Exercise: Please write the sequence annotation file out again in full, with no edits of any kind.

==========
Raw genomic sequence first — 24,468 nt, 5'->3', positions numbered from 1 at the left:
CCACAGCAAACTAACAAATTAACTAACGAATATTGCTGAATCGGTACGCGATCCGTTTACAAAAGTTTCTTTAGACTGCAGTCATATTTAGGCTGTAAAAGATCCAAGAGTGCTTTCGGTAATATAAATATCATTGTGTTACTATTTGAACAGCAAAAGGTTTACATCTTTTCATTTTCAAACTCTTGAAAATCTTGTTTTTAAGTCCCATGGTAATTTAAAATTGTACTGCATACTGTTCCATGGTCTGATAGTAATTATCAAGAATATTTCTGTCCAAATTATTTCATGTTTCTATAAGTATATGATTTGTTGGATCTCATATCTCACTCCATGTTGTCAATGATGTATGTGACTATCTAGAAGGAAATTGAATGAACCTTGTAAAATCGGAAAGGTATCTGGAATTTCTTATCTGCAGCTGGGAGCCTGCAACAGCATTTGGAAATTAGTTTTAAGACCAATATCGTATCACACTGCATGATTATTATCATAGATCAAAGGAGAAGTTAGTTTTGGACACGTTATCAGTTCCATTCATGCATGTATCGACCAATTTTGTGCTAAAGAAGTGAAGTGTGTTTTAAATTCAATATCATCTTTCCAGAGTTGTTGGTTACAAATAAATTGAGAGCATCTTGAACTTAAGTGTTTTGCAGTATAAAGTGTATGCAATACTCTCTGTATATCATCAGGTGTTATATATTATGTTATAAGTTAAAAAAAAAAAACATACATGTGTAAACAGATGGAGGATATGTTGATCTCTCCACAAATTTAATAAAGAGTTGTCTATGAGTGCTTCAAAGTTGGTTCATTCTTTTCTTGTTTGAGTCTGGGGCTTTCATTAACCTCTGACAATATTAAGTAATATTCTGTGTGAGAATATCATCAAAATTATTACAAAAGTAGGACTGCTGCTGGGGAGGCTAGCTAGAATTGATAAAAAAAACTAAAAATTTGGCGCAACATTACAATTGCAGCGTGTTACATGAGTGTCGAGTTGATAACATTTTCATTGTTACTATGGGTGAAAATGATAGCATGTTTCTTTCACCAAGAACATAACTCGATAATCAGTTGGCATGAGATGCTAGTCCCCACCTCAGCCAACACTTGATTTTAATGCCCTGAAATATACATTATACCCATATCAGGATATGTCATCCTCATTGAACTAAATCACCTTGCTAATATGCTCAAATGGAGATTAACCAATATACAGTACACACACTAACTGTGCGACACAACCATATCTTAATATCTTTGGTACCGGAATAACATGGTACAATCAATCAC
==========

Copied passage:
Raw genomic sequence first — 24,468 nt, 5'->3', positions numbered from 1 at the left:
CCACAGCAAACTAACAAATTAACTAACGAATATTGCTGAATCGGTACGCGATCCGTTTACAAAAGTTTCTTTAGACTGCAGTCATATTTAGGCTGTAAAAGATCCAAGAGTGCTTTCGGTAATATAAATATCATTGTGTTACTATTTGAACAGCAAAAGGTTTACATCTTTTCATTTTCAAACTCTTGAAAATCTTGTTTTTAAGTCCCATGGTAATTTAAAATTGTACTGCATACTGTTCCATGGTCTGATAGTAATTATCAAGAATATTTCTGTCCAAATTATTTCATGTTTCTATAAGTATATGATTTGTTGGATCTCATATCTCACTCCATGTTGTCAATGATGTATGTGACTATCTAGAAGGAAATTGAATGAACCTTGTAAAATCGGAAAGGTATCTGGAATTTCTTATCTGCAGCTGGGAGCCTGCAACAGCATTTGGAAATTAGTTTTAAGACCAATATCGTATCACACTGCATGATTATTATCATAGATCAAAGGAGAAGTTAGTTTTGGACACGTTATCAGTTCCATTCATGCATGTATCGACCAATTTTGTGCTAAAGAAGTGAAGTGTGTTTTAAATTCAATATCATCTTTCCAGAGTTGTTGGTTACAAATAAATTGAGAGCATCTTGAACTTAAGTGTTTTGCAGTATAAAGTGTATGCAATACTCTCTGTATATCATCAGGTGTTATATATTATGTTATAAGTTAAAAAAAAAAAACATACATGTGTAAACAGATGGAGGATATGTTGATCTCTCCACAAATTTAATAAAGAGTTGTCTATGAGTGCTTCAAAGTTGGTTCATTCTTTTCTTGTTTGAGTCTGGGGCTTTCATTAACCTCTGACAATATTAAGTAATATTCTGTGTGAGAATATCATCAAAATTATTACAAAAGTAGGACTGCTGCTGGGGAGGCTAGCTAGAATTGATAAAAAAAACTAAAAATTTGGCGCAACATTACAATTGCAGCGTGTTACATGAGTGTCGAGTTGATAACATTTTCATTGTTACTATGGGTGAAAATGATAGCATGTTTCTTTCACCAAGAACATAACTCGATAATCAGTTGGCATGAGATGCTAGTCCCCACCTCAGCCAACACTTGATTTTAATGCCCTGAAATATACATTATACCCATATCAGGATATGTCATCCTCATTGAACTAAATCACCTTGCTAATATGCTCAAATGGAGATTAACCAATATACAGTACACACACTAACTGTGCGACACAACCATATCTTAATATCTTTGGTACCGGAATAACATGGTACAATCAATCAC